Wednesday, November 25, 2009

The Genetic Information Nondiscrimination Act, our society and ourselves

I have been asked to comment on the enactment of the Genetic Information Nondiscrimination Act (GINA). Title II of this law came into effect a few days ago. Under Title II, an employer may not ‘discriminate against any employee with respect to the compensation, terms, conditions, or privileges of employment … because of genetic information.’

I do not feel particularly qualified to speak about its impact on insurance and workplaces, and whether this is truly going to make a positive difference in the lives of Americans. What I found interesting is that the process that led to the enactment of this piece of federal regulation was lengthy (13 years) and controversial, and that somehow the paradigm regarding genetic information has shifted. In the late 1990s, when the policy debate that led to GINA started, many commentators had been captured by the idea that genetic information were ‘exceptional’ in the sense that they carried along a great deal of predictability and significance. 13 years we know that we do not know much and that genetic data alone are a poor source of information (read the excellent chapter authored by Alex Capron in this book). In this regard, GINA is outdated because it reflects a view that is no longer widely shared.

On the other hand, it is certainly important to anticipate and correct possible forms of discrimination. Therefore, in that regard, GINA is still a useful tool. However, the real problem is that insurers and employers have incentives in piling up information about the genetic prospects of insured and employed individuals. People should not be worried about losing their insurance or employment because of who they are genetically (which certainly contributes to defining who we are only to a tiny little bit). The genetic lottery should not matter in defining who we are and how we can achieve our aspirations in life. This is also true for many other traits, many of which are the product of our choice—believing in God or not, having a certain partner, holding certain political ideas, and so forth.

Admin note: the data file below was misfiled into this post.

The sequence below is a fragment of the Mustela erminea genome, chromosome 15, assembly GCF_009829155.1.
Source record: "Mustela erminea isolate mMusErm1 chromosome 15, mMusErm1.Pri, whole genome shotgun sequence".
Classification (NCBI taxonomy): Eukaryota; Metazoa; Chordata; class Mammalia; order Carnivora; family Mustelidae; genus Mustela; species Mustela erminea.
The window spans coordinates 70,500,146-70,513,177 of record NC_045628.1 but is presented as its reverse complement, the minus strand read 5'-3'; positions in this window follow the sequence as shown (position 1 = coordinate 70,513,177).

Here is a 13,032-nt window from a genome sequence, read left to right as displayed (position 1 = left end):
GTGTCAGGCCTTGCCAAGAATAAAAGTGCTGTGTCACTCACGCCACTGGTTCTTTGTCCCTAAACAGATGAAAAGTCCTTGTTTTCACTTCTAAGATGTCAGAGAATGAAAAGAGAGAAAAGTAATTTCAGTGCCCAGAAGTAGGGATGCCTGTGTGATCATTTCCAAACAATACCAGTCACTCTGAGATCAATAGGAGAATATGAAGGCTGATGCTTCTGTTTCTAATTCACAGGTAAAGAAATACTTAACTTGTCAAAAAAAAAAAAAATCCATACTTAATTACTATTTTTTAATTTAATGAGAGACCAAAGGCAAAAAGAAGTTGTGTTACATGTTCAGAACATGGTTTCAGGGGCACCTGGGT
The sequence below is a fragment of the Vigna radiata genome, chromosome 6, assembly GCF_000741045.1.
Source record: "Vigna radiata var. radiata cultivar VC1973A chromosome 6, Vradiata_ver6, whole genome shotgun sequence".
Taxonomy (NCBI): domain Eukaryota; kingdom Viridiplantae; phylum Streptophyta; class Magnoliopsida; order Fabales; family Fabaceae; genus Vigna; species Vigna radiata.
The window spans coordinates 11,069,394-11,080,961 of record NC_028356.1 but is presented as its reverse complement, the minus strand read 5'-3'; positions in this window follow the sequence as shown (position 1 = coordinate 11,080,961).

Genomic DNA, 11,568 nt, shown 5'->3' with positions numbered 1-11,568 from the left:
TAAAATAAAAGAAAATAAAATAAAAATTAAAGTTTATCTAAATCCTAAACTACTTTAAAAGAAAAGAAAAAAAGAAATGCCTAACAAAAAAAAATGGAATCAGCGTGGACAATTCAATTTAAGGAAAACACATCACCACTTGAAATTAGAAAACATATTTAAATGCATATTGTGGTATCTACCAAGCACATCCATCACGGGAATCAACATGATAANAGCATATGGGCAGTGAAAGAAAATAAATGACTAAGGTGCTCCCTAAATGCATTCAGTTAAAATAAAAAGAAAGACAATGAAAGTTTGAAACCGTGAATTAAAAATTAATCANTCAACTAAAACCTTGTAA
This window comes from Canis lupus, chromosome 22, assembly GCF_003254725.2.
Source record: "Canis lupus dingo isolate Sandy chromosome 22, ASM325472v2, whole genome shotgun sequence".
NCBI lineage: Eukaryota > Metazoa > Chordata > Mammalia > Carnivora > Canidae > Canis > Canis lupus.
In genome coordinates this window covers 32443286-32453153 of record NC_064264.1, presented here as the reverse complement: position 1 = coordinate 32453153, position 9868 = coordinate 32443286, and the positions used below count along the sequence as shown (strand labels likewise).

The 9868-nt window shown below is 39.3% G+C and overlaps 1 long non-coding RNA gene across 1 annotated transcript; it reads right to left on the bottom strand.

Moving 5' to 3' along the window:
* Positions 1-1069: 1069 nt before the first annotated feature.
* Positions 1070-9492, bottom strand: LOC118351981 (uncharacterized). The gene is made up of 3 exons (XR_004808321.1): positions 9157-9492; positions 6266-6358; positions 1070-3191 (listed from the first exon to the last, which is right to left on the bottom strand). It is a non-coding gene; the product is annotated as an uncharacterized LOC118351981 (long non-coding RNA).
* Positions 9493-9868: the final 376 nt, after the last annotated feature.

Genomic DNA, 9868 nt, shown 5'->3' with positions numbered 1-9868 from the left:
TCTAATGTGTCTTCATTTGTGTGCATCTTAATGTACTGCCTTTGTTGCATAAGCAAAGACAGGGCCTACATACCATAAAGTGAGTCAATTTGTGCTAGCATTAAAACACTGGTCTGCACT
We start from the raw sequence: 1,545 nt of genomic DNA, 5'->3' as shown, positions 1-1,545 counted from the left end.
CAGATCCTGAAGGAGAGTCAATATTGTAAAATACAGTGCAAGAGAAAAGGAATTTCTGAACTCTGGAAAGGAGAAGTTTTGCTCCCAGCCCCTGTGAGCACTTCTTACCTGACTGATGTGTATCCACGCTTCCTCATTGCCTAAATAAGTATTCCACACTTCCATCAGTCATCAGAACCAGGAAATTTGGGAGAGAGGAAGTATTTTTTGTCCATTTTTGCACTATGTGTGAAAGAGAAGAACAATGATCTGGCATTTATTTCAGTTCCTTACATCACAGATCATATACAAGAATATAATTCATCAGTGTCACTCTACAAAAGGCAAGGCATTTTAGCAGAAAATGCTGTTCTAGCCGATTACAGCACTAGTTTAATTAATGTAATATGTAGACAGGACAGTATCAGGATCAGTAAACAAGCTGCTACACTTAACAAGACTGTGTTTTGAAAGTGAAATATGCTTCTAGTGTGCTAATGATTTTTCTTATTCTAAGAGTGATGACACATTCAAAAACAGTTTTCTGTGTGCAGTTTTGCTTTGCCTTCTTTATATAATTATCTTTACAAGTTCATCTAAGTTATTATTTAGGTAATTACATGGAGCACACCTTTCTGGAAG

If we need legislation to protect us against social arrangements (such as insurance or employment) that were set, sometimes in the past, to help us lead a better life, then we do have a problem. We ought to reason about the significance of the need to protect ourselves against our own social ‘creations,’ and reform the place that those ‘creations’ are occupying in our lives. It is a challenge that has been part of our civilization since the beginning. Genetic knowledge should not matter to define who we are.

Centuries ago, Terentius proclaimed that ‘Homo sum: nihil humani a me alienum puto’ (I am a human being and nothing human could be alien to me). This seems to be a good starting point to reason about GINA and what it means to us.

3 comments:

Leslie said...

This is an important contribution to the debate. It is necessary to have someone hold the torch against threats to reduce our employability and life chances to our genetic code. Thank you, Professor Boggio, for your continued efforts and work.

Leslie said...

On further thoughts, I find it very refreshing to see Professor Boggio holding up the firm belief in agency rather than structure, i.e. that we have a lot of choices in our lives and that genetic or other 'conditions' are, in this view, only a small, if any contributor to outcomes. I am not sure how widely this view is shared these days. I'd like to share this view as much as possible, but I do find that structural constraints may affect the opportunities individuals have to develop and aspire. Or are these just cages we build ourselves?

Anonymous said...

Hi Leslie,
for once, wiki is somewhat helpful on the agency / structure thing:
http://en.wikipedia.org/wiki/Structure_and_agency

Andrea is just saying we have got choices and evil insurance companies shouldn't think we don't (have you ever watched 'minority report' on this issue?) BTW - Happy Thanksgiving!